- 10 US-based IPOs are slated this week, the second-most active deal calendar this year.
- Genmab, a Copenhagen-based antibody treatment company, is seeking USD503 million, offering 27.8 million shares at USD18.11. This implies a fully-diluted valuation of USD11.8 billion, the largest market capitalization for a new US biotech listing in 20 years.
- Electronic sport-streaming company DouYu is offering 67.4 million shares at USD11.5-14, potentially making this the largest Chinese share-raising in US markets this year.
- The calendar also includes two Latin American issuers, Intercorp Financial Services (IFS), a banking and financial services group from Peru, and Brazilian medical education group Afya.
On 12 July Naftogas raised EUR600 million of five-year Euro-denominated debt at 7.125%, and USD335 million of three-year dollar debt at 7.375%. The deal attracted demand from over 120 investors and was 2.5 times subscribed. Naftogaz added the dollar tranche in response to "reverse inquiry" feedback.
Ports operator DP World gained USD4.6 billion of demand for its USD 1 billion 10-year sukuk deal, priced at 195 basis points over mid-swaps, versus initial guidance of 230 basis points. In parallel, it sold a USD300 million tap of its 5.625% 2048 issue, priced at 4.9% versus guidance of 5-5.1%, which gained a further USD1.6 billion of interest.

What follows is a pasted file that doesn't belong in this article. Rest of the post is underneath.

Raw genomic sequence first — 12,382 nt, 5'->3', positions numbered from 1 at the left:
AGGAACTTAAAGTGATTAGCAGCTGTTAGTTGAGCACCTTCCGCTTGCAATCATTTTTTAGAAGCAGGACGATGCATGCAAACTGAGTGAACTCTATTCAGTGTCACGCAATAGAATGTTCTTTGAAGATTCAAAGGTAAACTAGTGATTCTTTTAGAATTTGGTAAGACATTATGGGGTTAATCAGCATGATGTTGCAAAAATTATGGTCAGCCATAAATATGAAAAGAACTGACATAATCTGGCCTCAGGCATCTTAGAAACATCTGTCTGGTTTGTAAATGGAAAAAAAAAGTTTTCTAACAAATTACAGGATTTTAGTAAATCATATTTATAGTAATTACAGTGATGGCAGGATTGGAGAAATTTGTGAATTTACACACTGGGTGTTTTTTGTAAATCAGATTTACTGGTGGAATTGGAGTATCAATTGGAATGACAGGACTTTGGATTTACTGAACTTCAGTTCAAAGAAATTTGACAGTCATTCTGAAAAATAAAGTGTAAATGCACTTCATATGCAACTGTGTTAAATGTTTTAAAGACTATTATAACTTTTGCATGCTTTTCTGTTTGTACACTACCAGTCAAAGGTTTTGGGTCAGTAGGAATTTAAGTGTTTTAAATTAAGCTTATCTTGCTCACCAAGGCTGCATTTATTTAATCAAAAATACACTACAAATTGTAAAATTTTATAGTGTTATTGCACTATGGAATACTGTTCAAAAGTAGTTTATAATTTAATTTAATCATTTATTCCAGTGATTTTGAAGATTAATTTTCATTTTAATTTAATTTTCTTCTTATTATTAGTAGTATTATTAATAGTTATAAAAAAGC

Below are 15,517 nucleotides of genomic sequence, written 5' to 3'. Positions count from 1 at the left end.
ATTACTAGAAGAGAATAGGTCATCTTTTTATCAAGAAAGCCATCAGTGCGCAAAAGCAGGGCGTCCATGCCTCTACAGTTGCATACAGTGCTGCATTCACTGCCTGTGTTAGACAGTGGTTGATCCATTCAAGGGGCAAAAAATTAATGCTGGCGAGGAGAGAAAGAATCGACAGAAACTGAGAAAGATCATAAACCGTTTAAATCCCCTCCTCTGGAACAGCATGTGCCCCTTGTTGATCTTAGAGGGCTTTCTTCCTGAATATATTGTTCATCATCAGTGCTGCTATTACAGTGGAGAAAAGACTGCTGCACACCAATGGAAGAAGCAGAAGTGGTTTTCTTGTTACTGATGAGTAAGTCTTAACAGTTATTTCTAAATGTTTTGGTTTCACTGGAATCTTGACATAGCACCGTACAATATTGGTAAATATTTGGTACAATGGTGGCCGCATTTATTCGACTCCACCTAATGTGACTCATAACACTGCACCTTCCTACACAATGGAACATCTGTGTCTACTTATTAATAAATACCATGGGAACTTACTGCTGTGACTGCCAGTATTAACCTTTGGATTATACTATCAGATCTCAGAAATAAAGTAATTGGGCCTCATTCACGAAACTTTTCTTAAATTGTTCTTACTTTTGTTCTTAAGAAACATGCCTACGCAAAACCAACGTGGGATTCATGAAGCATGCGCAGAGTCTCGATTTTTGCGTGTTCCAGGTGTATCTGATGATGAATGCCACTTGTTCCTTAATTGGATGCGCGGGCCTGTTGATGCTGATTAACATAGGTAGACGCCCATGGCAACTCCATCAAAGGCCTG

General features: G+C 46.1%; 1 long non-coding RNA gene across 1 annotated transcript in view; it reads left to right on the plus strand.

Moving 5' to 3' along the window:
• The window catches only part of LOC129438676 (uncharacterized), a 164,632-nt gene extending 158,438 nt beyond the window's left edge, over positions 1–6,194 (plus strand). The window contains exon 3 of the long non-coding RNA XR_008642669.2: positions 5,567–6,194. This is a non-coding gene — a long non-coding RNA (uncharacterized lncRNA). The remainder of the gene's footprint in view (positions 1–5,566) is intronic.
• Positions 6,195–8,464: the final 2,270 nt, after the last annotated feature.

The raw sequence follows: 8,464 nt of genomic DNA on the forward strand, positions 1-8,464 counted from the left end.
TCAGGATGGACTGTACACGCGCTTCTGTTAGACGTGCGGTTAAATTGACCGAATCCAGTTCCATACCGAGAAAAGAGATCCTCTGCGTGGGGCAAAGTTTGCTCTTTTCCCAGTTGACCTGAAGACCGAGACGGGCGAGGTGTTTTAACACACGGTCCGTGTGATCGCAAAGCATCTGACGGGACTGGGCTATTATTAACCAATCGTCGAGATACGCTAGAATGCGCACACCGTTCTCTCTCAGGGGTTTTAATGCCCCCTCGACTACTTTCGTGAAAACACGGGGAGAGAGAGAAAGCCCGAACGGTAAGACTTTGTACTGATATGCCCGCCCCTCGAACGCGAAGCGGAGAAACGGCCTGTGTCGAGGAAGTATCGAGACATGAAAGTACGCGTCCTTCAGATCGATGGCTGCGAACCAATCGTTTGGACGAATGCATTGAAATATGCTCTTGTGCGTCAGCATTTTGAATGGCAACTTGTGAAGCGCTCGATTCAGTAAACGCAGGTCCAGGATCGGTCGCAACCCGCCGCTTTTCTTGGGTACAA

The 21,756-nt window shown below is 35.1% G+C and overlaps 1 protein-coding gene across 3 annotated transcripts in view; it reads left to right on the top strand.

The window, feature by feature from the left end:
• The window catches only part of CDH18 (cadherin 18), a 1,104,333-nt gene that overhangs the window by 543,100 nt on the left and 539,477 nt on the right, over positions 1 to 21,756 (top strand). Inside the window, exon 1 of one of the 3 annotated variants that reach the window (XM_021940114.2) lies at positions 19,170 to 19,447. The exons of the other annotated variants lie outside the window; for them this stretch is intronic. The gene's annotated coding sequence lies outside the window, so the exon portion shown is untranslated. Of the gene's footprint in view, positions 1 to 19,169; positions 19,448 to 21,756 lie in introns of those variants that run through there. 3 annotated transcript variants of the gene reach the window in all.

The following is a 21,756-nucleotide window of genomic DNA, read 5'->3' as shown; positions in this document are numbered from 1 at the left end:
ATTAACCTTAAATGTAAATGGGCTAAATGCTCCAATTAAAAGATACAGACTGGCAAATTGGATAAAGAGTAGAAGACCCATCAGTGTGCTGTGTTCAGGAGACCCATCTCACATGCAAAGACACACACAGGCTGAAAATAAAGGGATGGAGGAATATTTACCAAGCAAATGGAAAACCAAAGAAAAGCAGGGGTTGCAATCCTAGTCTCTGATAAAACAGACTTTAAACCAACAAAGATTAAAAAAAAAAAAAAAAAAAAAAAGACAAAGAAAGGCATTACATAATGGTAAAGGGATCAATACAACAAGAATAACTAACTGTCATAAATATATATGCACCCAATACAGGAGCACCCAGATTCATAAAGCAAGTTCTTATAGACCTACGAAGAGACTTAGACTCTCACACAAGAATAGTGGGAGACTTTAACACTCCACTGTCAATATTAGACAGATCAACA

On 15 July, Mexican REIT Terrafina gained over USD2 billion of demand for its USD500 million 10-year deal, priced at 4.962%, 287.5 basis points over US Treasuries versus 300 basis points initial guidance.
On 16 July, Greece returned to the markets for the first time after its change of government. It sold a EUR2.5 billion seven-year deal at 1.9%, a theoretical concession of eight basis points to its outstanding curve according to the Public Debt Management Agency's statement, and 20 b.p. inside initial guidance. The deal has the lowest yield and coupon (1.875%) achieved to date by the Hellenic Republic, having enjoyed total demand of EUR13 billion, "the largest orderbook" since Greece emerged from rescue. An impressive 335 accounts were involved, with 84% of the book coming from international buyers (led by the UK with 33%). Fund managers and banks, with 55% and 20%, led demand, with 10% allocated to hedge funds and 9% to pension fund investors.